For many MPs beginning their career before 2005, they started their job with no induction process or job description. Volunteer interviewer Peter Reilly reflects on his recent interview with David Howarth, MP for Cambridge 2005-2010, and asks the question: what is the role of an MP?
What is the role of an MP? It must be a question many new MPs ask themselves. Yet, as interviewees of the History of Parliament Trust programme attest, at least up to 2005, there was no clear answer given to them. There was no published job description to act as a guide, nor an induction process which might allow them to explore the purpose and objectives of their position. As MPs are not employees, there is no employer to explain their rights and responsibilities. House of Commons staff cannot dictate, nor really advise on what MPs should use their time doing. There is a Parliamentary publication which details its functions as scrutinising the work of the government, legislating, debating, and checking and approving government expenditure. There are also written and unwritten rules about conduct in the chamber, in the Palace of Westminster or more explicitly in government. However, none of these really address the question of balancing or executing these tasks. While party whips enforce party discipline, there does not appear a role that is tasked with guiding new MPs on how they can prioritise their time. Here, MPs are left to sink or swim.
In this vacuum, some MPs have given considerable thought to the question: ‘what should the role of MPs be?’ One such was David Howarth (MP for Cambridge 2005-2010). As an academic lawyer with an increasing interest in constitutional law, this should come as no surprise. When I interviewed him in December 2022 and this topic came up, I expected him to focus on whether MPs were delegates (there to do their constituents’ bidding) or representatives (able to form their own best-interest opinion). This was the principal debate in my A-level British Constitution class fifty years previously. Instead, Howarth offered a different dichotomy: between those who saw the House of Commons as merely an agent of the executive, there to do the government’s bidding, or an independent legislative body with a mind of its own, able to decide the merits of the case. Indeed, in the Brexit debates of 2018 and 2019, the relations between the government and Parliament became a key constitutional issue as Howarth has written about elsewhere.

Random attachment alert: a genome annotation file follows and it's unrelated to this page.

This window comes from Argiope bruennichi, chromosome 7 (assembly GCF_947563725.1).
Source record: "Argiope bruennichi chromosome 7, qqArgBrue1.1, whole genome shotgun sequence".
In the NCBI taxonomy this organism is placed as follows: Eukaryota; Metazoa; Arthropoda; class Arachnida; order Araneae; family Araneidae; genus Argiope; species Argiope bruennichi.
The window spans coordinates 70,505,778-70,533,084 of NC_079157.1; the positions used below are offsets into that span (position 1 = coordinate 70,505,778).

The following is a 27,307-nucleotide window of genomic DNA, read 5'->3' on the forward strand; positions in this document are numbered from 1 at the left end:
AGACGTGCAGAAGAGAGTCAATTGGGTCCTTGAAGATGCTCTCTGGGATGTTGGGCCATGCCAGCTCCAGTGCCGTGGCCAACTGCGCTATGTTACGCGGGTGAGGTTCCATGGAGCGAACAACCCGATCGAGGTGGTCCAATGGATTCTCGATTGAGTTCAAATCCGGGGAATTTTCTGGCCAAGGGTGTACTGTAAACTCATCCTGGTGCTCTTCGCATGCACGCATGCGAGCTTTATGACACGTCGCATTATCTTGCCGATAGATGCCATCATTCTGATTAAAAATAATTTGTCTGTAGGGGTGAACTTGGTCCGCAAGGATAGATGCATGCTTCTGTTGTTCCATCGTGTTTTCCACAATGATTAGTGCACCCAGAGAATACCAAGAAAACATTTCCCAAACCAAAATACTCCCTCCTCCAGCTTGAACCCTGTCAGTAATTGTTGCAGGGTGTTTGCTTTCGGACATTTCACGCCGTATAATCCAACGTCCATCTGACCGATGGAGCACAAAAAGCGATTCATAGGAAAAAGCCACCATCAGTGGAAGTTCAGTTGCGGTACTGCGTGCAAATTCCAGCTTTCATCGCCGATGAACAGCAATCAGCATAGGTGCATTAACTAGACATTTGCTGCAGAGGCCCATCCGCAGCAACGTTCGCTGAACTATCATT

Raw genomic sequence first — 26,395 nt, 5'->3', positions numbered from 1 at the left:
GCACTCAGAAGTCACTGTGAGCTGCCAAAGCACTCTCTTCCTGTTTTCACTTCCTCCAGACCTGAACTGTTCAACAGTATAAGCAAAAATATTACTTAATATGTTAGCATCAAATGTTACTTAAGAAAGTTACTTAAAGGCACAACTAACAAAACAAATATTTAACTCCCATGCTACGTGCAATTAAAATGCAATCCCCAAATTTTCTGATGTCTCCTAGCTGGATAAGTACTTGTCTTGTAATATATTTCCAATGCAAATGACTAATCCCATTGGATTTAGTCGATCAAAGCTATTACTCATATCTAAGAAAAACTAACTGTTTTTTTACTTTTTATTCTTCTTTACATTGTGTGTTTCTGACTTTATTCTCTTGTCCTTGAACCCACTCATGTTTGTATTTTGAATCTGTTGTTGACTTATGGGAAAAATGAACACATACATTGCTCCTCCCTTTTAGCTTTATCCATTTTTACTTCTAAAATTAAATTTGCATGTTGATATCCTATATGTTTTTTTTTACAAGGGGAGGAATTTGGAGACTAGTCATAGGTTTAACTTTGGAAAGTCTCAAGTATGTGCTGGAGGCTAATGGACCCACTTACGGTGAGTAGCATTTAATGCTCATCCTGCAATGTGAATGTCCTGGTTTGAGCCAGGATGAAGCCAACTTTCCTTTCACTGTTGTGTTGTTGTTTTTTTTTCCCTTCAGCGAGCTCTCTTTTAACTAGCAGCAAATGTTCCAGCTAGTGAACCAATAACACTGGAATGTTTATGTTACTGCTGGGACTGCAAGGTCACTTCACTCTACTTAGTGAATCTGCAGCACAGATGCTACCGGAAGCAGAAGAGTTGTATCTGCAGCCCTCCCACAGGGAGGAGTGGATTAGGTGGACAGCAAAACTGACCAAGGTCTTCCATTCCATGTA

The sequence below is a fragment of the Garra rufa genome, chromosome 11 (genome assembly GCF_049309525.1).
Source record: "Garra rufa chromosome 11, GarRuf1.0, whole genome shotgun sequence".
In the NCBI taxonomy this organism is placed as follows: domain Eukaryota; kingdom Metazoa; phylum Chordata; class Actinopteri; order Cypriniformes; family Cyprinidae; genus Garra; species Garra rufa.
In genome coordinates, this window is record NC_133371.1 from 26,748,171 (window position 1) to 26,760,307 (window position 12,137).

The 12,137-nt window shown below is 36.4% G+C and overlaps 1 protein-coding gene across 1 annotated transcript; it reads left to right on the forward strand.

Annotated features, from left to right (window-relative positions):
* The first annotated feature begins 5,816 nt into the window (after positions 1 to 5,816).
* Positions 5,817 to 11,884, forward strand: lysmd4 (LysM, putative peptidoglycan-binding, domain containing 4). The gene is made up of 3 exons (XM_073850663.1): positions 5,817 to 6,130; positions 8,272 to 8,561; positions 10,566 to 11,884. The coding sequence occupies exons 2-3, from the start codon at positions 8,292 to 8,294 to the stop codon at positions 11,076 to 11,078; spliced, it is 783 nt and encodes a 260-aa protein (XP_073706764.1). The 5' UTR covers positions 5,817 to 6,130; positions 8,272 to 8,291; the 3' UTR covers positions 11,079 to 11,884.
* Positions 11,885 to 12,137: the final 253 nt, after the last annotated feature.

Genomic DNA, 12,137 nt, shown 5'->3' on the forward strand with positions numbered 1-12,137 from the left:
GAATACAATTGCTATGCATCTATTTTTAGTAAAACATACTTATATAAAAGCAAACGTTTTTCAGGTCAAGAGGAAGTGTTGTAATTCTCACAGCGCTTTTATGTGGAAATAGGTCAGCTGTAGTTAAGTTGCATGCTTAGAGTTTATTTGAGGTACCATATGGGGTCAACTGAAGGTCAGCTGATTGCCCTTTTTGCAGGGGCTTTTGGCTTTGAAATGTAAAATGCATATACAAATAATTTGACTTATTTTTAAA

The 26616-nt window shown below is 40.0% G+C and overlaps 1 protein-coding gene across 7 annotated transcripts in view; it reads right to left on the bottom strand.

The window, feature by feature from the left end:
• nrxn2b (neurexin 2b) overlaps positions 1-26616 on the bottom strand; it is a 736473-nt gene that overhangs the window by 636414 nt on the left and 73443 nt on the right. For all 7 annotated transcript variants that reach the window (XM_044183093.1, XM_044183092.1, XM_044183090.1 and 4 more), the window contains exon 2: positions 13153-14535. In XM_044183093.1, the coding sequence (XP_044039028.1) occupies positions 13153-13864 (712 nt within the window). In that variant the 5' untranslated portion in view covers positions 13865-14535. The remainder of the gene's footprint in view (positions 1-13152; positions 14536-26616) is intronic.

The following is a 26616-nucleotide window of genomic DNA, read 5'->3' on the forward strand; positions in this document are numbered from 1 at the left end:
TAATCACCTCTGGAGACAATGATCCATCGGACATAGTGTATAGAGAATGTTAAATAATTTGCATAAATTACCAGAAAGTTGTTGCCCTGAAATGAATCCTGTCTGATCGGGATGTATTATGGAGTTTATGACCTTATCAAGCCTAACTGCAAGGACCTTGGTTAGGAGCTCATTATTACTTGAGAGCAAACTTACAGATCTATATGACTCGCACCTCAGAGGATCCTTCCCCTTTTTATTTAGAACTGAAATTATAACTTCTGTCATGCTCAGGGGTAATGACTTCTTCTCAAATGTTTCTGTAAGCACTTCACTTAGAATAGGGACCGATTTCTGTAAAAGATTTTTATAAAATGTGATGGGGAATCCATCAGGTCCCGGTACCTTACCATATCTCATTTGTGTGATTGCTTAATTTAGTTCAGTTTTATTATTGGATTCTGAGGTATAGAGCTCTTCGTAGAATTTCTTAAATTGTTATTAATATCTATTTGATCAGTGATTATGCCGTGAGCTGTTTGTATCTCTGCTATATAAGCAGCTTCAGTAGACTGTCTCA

In Howarth’s time in Parliament, there were more day-to-day questions about the tension between what he called ‘Whitehall’ and ‘Westminster’ views on how the House of Commons should operate. This came to the fore in the way the committee process operated. Howarth was a strong supporter of the changes to the workings of select committees proposed by the Reform of the House of Commons Committee chaired by Labour MP Tony Wright of which he was a member. Some of the recommendations it made in 2009 were introduced after Howarth left Parliament, in particular the election of chairs and members of Select Committees by secret ballot and the establishment of the Backbench Business Committee.